Texas, USA -- According to the Texas Comptroller of Public Accounts website, “A study commissioned by the State Energy Conservation Office (SECO) in the mid-1990s found that Texas has 250 “quads” of solar energy accessible per year. Given that one quad is one quadrillion British thermal units (BTUs) of energy — enough to meet the annual needs of about 3 million people — Texas’ solar energy potential is enormous.”
Excited by the multi-gigawatt energy potential of that remote astronomical nuclear power plant we call the sun, Plano Solar Advocates (PSA) earlier this year launched a Solarize Plano effort to establish a local version of the U.S. Department of Energy’s SunShot Initiative in the Dallas suburbs. Community response in the politically conservative suburbs to the volume discount solar purchase program was enthusiastic, exceeding organizers’ expectations.
“It’s been a great experience, very exciting,” states Larry Howe, a former telecom industry product design manager, who, along with PSA member Bob Litwins, spearheaded the solarize project.
Within a few months of initiation, Solarize Plano signed 120 kilowatts (kW) of installation contracts at rates reduced some 20-percent below normal retail costs. Coupled with potential incentives (rebates) from utilities Oncor and CoServ, along with 30 percent federal tax credits and net metered compensation, this Texas version of community bulk-purchase solar adds momentum to the promising new Solarize deployment strategy.
Implemented thus far in Portland, Oregon, Santa Barbara, California, Colorado, Washington state, Massachusetts, Summit County, Utah, Plano now joins the nationwide solarize movement by offering participating residents solar energy at well below the Texas average of $3.90 per installed watt as referenced in the recent Tracking the Sun VI report.
Modifying vendor selection criteria from solarize efforts in Seattle and Summit County, Utah, Plano Solar Advocates orchestrated a spirited Request for Proposal (RFP) process that resulted in bids from seven solar installation contractors. Axium Solar of Plano was selected. The solar installation company conducted fifty site assessments at area homes resulting in twenty-five signed commitments capable of generating 160,000 annual kilowatt hours (kWh) of electricity.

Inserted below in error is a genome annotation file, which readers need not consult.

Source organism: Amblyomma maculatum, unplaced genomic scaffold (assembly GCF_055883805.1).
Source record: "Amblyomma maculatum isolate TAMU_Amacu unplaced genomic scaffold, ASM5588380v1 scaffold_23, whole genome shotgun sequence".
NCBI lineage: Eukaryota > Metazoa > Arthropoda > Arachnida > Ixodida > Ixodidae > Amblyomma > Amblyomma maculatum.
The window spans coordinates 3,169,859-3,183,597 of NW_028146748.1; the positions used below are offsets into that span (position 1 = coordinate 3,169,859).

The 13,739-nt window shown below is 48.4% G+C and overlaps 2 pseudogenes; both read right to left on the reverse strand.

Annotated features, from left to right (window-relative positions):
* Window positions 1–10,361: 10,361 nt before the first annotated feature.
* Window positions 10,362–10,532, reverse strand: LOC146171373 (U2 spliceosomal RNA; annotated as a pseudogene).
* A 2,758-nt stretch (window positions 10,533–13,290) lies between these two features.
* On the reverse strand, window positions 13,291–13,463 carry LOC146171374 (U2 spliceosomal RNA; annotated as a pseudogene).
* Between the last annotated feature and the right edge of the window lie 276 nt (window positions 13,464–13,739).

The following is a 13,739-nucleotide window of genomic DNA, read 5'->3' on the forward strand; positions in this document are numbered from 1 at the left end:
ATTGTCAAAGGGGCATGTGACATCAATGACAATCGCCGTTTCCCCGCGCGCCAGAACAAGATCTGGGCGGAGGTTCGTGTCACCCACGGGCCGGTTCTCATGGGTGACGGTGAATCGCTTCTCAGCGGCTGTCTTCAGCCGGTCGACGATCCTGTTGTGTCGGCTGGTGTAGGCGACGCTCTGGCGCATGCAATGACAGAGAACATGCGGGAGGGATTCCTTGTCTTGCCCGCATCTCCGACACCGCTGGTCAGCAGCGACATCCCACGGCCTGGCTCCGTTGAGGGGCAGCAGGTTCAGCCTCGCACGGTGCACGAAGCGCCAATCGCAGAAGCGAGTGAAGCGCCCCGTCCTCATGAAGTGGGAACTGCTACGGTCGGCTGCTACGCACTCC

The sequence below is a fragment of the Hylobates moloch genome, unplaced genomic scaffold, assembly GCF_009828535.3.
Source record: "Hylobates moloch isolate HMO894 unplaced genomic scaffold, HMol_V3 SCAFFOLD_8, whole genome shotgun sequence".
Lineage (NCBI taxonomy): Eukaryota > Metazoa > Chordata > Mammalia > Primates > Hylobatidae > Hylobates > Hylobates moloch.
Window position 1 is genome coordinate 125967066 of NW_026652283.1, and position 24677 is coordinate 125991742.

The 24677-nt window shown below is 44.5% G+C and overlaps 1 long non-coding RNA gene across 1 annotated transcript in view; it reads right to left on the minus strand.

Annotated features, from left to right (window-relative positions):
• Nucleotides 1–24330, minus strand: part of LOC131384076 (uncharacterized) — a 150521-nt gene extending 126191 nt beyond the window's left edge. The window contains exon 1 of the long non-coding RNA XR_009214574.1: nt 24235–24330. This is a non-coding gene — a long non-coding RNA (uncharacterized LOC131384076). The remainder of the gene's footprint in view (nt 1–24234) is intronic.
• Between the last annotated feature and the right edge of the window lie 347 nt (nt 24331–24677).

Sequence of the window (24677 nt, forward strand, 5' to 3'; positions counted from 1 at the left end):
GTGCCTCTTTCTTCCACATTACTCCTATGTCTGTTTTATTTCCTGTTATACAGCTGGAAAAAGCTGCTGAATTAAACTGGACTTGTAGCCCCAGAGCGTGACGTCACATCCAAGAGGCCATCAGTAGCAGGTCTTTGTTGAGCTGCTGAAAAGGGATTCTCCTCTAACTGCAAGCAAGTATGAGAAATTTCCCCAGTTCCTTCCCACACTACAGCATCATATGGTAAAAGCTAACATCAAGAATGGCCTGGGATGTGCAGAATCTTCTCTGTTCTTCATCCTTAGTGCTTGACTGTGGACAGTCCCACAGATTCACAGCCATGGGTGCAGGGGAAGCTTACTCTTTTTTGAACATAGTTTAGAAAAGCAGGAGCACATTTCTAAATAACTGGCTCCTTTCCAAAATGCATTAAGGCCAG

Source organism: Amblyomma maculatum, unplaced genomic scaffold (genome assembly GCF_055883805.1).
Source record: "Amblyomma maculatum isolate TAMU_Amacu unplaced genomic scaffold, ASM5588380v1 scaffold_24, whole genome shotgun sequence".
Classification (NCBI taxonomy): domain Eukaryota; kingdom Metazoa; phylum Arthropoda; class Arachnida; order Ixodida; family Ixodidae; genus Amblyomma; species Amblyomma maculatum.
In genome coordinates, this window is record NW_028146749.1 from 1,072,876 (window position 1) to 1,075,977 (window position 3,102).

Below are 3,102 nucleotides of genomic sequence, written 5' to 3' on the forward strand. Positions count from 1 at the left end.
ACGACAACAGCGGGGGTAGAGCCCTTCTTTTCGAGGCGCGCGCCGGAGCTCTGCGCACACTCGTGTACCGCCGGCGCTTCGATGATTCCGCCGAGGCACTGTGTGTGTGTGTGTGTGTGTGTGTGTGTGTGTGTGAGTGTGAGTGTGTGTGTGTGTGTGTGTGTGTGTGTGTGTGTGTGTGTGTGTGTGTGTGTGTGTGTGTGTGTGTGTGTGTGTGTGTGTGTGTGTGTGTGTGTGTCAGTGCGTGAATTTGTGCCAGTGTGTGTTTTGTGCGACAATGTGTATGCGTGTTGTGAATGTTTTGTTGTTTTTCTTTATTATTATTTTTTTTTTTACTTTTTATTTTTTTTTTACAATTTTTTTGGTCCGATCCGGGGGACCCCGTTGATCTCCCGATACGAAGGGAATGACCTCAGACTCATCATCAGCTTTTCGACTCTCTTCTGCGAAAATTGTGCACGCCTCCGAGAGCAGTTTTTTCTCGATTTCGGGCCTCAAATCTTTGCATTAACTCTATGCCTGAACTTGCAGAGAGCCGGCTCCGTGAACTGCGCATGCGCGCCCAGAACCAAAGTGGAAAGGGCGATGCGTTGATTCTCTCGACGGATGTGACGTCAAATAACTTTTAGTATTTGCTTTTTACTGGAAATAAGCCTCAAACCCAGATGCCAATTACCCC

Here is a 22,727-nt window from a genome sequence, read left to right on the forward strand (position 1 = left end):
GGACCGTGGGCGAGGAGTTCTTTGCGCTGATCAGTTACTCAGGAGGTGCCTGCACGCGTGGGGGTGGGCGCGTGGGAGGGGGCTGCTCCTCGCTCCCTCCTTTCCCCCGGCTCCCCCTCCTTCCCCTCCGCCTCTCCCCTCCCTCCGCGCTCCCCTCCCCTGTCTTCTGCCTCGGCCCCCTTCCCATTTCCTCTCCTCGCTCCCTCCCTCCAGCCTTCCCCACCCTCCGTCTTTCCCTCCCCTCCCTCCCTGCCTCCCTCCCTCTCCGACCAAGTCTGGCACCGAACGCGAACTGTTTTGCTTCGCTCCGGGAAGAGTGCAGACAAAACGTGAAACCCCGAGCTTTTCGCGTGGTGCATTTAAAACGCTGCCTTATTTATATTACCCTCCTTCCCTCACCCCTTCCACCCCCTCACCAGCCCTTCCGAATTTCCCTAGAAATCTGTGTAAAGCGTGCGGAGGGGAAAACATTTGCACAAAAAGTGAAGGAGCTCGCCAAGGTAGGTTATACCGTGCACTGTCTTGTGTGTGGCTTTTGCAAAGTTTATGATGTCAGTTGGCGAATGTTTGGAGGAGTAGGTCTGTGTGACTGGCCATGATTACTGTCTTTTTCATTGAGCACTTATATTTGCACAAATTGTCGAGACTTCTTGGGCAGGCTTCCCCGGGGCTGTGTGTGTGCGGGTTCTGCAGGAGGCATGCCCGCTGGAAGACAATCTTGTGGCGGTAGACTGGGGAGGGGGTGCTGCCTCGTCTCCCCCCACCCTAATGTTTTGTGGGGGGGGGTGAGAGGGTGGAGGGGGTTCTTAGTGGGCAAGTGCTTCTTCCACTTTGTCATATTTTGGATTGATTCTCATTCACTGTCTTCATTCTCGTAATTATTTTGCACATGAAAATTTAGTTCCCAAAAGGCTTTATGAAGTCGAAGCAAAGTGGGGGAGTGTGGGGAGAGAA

Spurred by the enthusiastic response to the project, Howe and Litwins are encouraging other neighborhoods and communities across the state to launch their own solarize projects. Meanwhile, Plano Solar Advocates was recently honored with the 2013 Environmental Community Award by the city for their ongoing community solar energy education efforts.
The DOE SunShot Initiative provides an innovative bulk purchase approach designed to remove barriers to solar adoption by reducing the initial up-front costs of installing solar. Here is a link to the DOE National Renewable Energy Laboratory’s (NREL) Solarize Guidebook, the blueprint for the program, and a video on the project.
Howe and Litwins collaborated with the Live Green in Plano city sustainability office in raising awareness and legitimacy for the project. The North Texas Renewable Energy Group (NTREG), a chapter of the Texas Solar Energy Society, also provided support.
PSA generated publicity for the project through Live Green newsletters, local media, social media, monthly organizational meetings and word of mouth. When a critical mass was achieved, PSA guided homeowner candidates through decision points and ushered interested residents and solar contractors through the following RFP process in which they:
Once selected, Axium Solar conducted site assessments examining the following parameters:
Larry Howe states that “residents in the RFP group did a great job of navigating and evaluating the relatively complex vendor bid proposals.”
To get the best bulk rate on installations, Howe explains, “A tradeoff exists from the vendor’s perspective between the total amount of kilowatts desired by a group of buyers and the number of sites being fitted with panels. Vendors naturally prefer to install more kilowatts on fewer sites. Ultimately, however, it is the total installed capacity that has the greatest impact on increasing the volume discount.” As a result of this tradeoff, prices were arrived at through a “tiered” rate structure based on total installed capacity in kilowatts.
Participants can obtain financing for the installations through the City of Plano’s Smart Energy Loan Program. A prerequisite to secure those loans is a Texas Home Energy Audit designed to assess and “tighten the envelope” of the residence before determining the true net energy needs of the home. Achieving zero net energy from fossil fuel generated sources is the ultimate sustainable, carbon neutral goal. Local construction code permitting and grid interconnection logistics are handled through Axium Solar.
Plano Solar Advocates expects to build on this initial run and conduct subsequent rounds of the solarize initiative. News of the project is expected to expand awareness and therefore increase the pool of interested parties and kilowatts on the table, resulting in further cost reductions.
As installations launch in the winter of 2013-14, interested parties can track progress of the Solarize Plano rollout at the Open PV Project website.
Lead image: Texas ranch via Shutterstock